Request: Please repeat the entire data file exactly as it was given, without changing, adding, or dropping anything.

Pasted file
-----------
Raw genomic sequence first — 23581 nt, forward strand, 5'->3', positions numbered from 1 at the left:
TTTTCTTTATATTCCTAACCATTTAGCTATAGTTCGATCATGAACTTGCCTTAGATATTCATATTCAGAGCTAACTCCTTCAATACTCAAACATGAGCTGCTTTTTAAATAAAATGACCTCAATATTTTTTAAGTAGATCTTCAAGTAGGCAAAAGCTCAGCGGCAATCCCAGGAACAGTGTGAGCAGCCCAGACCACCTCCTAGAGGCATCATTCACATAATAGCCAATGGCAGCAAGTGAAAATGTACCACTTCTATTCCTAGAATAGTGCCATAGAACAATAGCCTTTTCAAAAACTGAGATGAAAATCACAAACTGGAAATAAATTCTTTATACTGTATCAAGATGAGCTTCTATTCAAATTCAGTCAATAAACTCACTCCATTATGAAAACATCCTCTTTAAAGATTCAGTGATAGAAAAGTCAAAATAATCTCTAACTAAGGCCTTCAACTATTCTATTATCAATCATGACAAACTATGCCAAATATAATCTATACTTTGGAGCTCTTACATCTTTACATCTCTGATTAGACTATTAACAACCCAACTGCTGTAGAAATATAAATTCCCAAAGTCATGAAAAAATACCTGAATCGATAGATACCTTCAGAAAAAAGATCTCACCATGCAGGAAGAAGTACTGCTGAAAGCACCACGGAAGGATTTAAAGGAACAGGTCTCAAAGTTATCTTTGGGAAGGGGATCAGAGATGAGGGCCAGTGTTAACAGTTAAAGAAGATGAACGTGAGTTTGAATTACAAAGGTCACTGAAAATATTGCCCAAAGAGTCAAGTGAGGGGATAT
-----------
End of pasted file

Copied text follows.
Raw genomic sequence first — 23581 nt, forward strand, 5'->3', positions numbered from 1 at the left:
TTTTCTTTATATTCCTAACCATTTAGCTATAGTTCGATCATGAACTTGCCTTAGATATTCATATTCAGAGCTAACTCCTTCAATACTCAAACATGAGCTGCTTTTTAAATAAAATGACCTCAATATTTTTTAAGTAGATCTTCAAGTAGGCAAAAGCTCAGCGGCAATCCCAGGAACAGTGTGAGCAGCCCAGACCACCTCCTAGAGGCATCATTCACATAATAGCCAATGGCAGCAAGTGAAAATGTACCACTTCTATTCCTAGAATAGTGCCATAGAACAATAGCCTTTTCAAAAACTGAGATGAAAATCACAAACTGGAAATAAATTCTTTATACTGTATCAAGATGAGCTTCTATTCAAATTCAGTCAATAAACTCACTCCATTATGAAAACATCCTCTTTAAAGATTCAGTGATAGAAAAGTCAAAATAATCTCTAACTAAGGCCTTCAACTATTCTATTATCAATCATGACAAACTATGCCAAATATAATCTATACTTTGGAGCTCTTACATCTTTACATCTCTGATTAGACTATTAACAACCCAACTGCTGTAGAAATATAAATTCCCAAAGTCATGAAAAAATACCTGAATCGATAGATACCTTCAGAAAAAAGATCTCACCATGCAGGAAGAAGTACTGCTGAAAGCACCACGGAAGGATTTAAAGGAACAGGTCTCAAAGTTATCTTTGGGAAGGGGATCAGAGATGAGGGCCAGTGTTAACAGTTAAAGAAGATGAACGTGAGTTTGAATTACAAAGGTCACTGAAAATATTGCCCAAAGAGTCAAGTGAGGGGATAT